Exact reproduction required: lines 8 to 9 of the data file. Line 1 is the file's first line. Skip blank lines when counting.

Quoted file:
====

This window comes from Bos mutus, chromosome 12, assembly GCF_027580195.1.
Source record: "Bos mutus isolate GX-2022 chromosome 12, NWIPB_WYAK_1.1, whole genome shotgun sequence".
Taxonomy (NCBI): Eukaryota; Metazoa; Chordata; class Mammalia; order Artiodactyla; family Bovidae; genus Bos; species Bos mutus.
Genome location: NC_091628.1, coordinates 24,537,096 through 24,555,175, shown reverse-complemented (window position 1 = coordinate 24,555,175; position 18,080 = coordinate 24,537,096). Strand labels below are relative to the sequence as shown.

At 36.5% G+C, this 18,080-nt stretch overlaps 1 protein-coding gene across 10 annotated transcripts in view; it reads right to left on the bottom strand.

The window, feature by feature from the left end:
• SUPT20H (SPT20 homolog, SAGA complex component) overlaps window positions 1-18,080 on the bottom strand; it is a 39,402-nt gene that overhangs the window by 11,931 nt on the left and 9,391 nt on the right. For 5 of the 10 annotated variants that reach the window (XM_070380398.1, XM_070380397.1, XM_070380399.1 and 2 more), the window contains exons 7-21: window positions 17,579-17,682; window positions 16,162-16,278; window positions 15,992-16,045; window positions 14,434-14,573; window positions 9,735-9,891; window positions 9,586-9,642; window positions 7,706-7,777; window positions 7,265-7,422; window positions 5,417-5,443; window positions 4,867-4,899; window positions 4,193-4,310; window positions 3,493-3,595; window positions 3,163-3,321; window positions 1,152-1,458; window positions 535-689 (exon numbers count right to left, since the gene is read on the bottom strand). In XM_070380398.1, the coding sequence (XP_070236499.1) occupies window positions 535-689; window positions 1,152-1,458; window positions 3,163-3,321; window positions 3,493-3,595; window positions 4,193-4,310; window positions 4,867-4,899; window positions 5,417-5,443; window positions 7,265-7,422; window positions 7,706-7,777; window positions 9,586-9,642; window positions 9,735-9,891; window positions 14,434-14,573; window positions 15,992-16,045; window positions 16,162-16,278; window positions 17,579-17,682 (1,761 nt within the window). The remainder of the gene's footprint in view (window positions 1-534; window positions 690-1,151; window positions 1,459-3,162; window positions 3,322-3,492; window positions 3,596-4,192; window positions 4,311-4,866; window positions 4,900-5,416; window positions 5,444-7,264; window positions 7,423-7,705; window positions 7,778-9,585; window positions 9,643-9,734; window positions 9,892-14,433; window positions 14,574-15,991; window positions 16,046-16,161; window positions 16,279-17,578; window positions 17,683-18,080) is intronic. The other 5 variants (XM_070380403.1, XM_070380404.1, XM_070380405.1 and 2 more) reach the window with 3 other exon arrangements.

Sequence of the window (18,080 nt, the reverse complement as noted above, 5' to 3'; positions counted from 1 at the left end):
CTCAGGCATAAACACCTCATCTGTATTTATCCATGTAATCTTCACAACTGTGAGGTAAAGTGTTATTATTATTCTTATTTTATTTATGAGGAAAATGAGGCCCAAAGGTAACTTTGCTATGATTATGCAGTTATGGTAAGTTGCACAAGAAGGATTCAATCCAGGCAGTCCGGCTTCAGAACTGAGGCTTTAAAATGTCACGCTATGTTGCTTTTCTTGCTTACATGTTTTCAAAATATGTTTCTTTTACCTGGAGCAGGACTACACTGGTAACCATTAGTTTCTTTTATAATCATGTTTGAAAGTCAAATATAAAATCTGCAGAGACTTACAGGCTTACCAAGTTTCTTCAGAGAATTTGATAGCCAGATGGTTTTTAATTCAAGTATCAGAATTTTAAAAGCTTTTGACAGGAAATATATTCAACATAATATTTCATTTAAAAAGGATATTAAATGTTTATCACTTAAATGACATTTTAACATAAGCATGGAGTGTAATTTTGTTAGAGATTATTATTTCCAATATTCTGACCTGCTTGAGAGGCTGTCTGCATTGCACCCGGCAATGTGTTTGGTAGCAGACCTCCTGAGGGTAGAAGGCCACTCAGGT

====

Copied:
Sequence of the window (18,080 nt, the reverse complement as noted above, 5' to 3'; positions counted from 1 at the left end):
CTCAGGCATAAACACCTCATCTGTATTTATCCATGTAATCTTCACAACTGTGAGGTAAAGTGTTATTATTATTCTTATTTTATTTATGAGGAAAATGAGGCCCAAAGGTAACTTTGCTATGATTATGCAGTTATGGTAAGTTGCACAAGAAGGATTCAATCCAGGCAGTCCGGCTTCAGAACTGAGGCTTTAAAATGTCACGCTATGTTGCTTTTCTTGCTTACATGTTTTCAAAATATGTTTCTTTTACCTGGAGCAGGACTACACTGGTAACCATTAGTTTCTTTTATAATCATGTTTGAAAGTCAAATATAAAATCTGCAGAGACTTACAGGCTTACCAAGTTTCTTCAGAGAATTTGATAGCCAGATGGTTTTTAATTCAAGTATCAGAATTTTAAAAGCTTTTGACAGGAAATATATTCAACATAATATTTCATTTAAAAAGGATATTAAATGTTTATCACTTAAATGACATTTTAACATAAGCATGGAGTGTAATTTTGTTAGAGATTATTATTTCCAATATTCTGACCTGCTTGAGAGGCTGTCTGCATTGCACCCGGCAATGTGTTTGGTAGCAGACCTCCTGAGGGTAGAAGGCCACTCAGGT